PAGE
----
On the Beat | By Wong Chun Wai

Let us lead by example

Datuk Seri Mohamad Nizar Jamaluddin

WE need to have some sense of decency in Malaysian politics. It has reached a point where profanity, rants and shocking wishes have become almost a daily norm, especially on social media. For sure, it is a reflection of our messed-up psyche.

It is perfectly normal in a democracy or dictatorial society to hate our politicians even though they may think they are much loved, thanks to their hangers-on who will tell them just that.

The large crowds that greet our leaders at each event can sometimes lead to a delusion of grandeur. Yet no political hanger-on would want to tell his puffed-up leader that the numbers may not be a genuine reflection of strength or popularity.

Pouring scorn on democratically elected politicians is one thing, but we have certainly gone past the point of decency when some of us can even “rejoice” over tragic personal events that involve them.

For example, take those who made insensitive remarks on the tragic death of the son-in-law of Datuk Seri Dr Ahmad Zahid Hamidi or those who wish for Prime Minister Datuk Seri Najib Tun Razak to be the victim of a helicopter crash.

What’s wrong with these people? Have some of us become so shamefully insensitive or inhumane that we rub our hands in delight when such tragedies take place?

Politicians are players and they know the game can be rough and even unforgiving but any properly brought-up person, regardless of his race or religion, would never wish for misfortune to befall another person.

In the case of the late son-in-law of the Deputy Prime Minister, who passed away during dental surgery, he was not even a politician.

It is incredible that some can be emotionally charged, or more precisely mentally deranged, that they continue to justify and defend their uncouth and stone-hearted wishes even after being condemned for their remarks.

These recalcitrants simply cannot see their wrongs and arrogantly continue to gloat maliciously with more hurtful words. They need psychiatric help, really.

There’s a German word for people with such a disorder and it is called schadenfreude. The word describes people who derive pleasure from the misfortunes of others. Essentially, clinical studies have shown that such diabolical people often have low self-esteem, among others.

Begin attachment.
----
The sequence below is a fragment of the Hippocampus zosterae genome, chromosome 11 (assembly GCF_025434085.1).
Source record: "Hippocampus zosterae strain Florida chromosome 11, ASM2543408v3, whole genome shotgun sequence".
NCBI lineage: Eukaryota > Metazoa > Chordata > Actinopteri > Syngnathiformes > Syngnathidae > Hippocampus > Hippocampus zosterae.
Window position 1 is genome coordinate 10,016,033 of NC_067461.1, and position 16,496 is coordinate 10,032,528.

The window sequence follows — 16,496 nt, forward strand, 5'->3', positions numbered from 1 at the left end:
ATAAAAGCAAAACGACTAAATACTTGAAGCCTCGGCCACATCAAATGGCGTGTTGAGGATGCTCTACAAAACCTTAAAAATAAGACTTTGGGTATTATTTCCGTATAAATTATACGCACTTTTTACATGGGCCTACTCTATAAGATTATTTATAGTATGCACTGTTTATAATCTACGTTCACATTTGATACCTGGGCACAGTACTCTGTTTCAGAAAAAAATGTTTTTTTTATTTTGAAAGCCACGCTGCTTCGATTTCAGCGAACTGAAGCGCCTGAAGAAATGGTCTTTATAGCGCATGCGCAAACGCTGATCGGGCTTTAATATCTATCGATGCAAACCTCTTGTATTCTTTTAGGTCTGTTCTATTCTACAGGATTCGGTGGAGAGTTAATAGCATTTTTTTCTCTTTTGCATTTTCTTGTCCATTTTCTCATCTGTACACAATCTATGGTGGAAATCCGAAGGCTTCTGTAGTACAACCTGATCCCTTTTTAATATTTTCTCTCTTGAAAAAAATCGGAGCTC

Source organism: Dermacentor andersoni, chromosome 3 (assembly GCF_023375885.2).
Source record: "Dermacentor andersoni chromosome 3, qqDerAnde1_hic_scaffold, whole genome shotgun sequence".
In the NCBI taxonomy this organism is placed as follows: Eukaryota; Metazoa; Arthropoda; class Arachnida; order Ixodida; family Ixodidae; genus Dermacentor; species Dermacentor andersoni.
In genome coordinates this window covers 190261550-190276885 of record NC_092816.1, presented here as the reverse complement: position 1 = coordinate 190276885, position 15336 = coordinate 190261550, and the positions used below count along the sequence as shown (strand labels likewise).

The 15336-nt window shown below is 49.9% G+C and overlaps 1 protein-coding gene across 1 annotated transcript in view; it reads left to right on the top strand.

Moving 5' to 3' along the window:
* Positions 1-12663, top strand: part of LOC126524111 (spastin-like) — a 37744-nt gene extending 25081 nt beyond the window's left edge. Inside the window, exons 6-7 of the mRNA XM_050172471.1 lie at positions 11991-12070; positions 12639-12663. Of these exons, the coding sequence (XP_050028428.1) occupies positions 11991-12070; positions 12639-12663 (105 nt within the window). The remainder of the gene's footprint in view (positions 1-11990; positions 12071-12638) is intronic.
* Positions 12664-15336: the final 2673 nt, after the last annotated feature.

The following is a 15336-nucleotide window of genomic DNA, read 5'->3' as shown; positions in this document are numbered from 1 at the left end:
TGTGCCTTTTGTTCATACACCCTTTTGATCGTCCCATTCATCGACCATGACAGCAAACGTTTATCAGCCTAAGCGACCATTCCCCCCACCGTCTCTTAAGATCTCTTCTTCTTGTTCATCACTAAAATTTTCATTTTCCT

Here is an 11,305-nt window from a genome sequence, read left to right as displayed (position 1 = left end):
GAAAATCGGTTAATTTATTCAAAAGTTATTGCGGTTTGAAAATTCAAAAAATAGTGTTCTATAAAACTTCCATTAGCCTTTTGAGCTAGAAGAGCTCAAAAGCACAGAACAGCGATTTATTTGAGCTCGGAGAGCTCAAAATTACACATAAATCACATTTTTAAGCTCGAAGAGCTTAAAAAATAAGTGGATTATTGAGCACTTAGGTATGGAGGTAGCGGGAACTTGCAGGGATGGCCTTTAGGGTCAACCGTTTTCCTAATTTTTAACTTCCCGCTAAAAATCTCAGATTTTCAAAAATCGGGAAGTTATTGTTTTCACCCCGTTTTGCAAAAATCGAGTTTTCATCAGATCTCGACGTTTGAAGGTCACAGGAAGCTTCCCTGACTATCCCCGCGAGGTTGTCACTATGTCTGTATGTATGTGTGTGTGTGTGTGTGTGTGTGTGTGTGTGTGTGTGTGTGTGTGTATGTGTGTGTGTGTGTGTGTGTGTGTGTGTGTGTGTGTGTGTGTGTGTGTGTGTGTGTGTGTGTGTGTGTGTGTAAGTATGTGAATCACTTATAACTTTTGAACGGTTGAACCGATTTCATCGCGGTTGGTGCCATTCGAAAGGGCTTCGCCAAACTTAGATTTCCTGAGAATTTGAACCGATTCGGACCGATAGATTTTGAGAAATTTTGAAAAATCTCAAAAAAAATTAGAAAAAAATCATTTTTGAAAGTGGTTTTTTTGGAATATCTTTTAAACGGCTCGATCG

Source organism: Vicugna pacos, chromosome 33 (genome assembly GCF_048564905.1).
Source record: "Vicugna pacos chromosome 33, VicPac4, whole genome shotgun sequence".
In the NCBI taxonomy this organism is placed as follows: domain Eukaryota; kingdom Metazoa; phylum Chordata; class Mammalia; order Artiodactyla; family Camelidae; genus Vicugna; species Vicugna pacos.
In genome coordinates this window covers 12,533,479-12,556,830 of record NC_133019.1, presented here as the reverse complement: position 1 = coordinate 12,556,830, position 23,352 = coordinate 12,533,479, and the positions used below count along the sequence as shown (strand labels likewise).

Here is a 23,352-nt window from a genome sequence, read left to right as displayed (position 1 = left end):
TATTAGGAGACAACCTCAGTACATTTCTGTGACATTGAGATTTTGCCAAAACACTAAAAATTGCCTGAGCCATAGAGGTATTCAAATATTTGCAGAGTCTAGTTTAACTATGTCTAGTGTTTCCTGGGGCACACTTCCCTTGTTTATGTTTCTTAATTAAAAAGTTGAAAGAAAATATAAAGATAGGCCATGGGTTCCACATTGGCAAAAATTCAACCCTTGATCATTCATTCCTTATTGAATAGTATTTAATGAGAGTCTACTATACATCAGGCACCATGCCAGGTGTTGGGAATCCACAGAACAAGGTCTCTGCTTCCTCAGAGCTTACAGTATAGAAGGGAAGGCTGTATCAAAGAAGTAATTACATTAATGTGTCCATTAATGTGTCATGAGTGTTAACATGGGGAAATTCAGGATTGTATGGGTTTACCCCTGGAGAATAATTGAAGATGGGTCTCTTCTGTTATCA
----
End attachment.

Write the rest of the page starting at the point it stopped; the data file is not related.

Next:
It also doesn’t help that in Malaysia, the rebuttals against such people are badly articulated. Given our inability to debate intelligently, race and religion always creep into the argument from both sides. Yes, argument, not discourse because civil debate is not a norm here. Certainly, two wrongs do not make a right.

Last week, Perak Amanah deputy chairman Datuk Seri Mohamed Nizar Jamaluddin did the right thing when he apologised to the family of the late Kuala Kangsar incumbent for reportedly stating that the by-election was “divine retribution” for Barisan Nasional’s hand in overthrowing the Perak government in 2009.

“In the spirit of Ramadan Al-Mubarak, I who am also a father and husband offer my hand and humble unreserved apology to the wife, children and family members of the deceased (Kuala Kangsar MP Datuk Wan Mohammad Khair-il Anuar Wan Ahmad) as well as to the divisions, state and central party leaderships.

“My unreserved apology is a token of my sincere and deepest sympathy for what God had decreed to befall his family,” he said in a statement on Thursday.

But Nizar should have just come clean. There was absolutely no need for him to claim that his statement was taken outside the context of his speech by “inaccurate or misreporting on social and print media until causing hurt, insult or any feelings of unease to all concerned”.

Blaming the press is always the easiest way out for cowardly politicians. Nizar should have taken it like a man and admitted that it was the result of his loose mouth.

Prior to that, Umno Youth member Syed Rosli Jamalullail also found himself in a bad light when he used profanity to express dissatisfaction with the party leadership’s decision to nominate Wan Mohammad Khair-il’s widow, Datin Mastura Mohd Yazid, to contest the Kuala Kangsar seat.

In 2013, Wan Mohammad Khair-il was elected by a majority of 1,082 votes against a PAS and an independent candidate.

Syed Rosli found himself under heavy criticism for his obscene words against Mastura because the latter is a woman and an elderly person. His choice of words was certainly unacceptable in our Malaysian culture.

He, too, later apologised and admitted his mistake, claiming he did so in a fit of anger and disappointment over Umno’s choice. But the apology sounded hollow as it was said in a defiant tone.

But who can blame the party members if they are simply following in the footsteps of their leaders, especially the lower – and middle – ranking ones who make the uttering of profanity their standard campaign style?

The worst must be DAP’s Hiew Kuan Yao, who has earned a reputation for the shameful use of profanity at his ceramahs. He is a national disgrace to Malaysian politics.

Those who understand Chinese should just do a quick Google search to see the kind of crude and lewd words he uses, which are totally unacceptable.

He is no different from the bottom pile of a few Umno activists who see themselves as communal champions with their racist remarks.

We don’t have to be religious or pretend to look pious to know that it is not right to hurt others or wish misfortune on them, no matter how much we dislike a person or his political beliefs. That’s immature politics.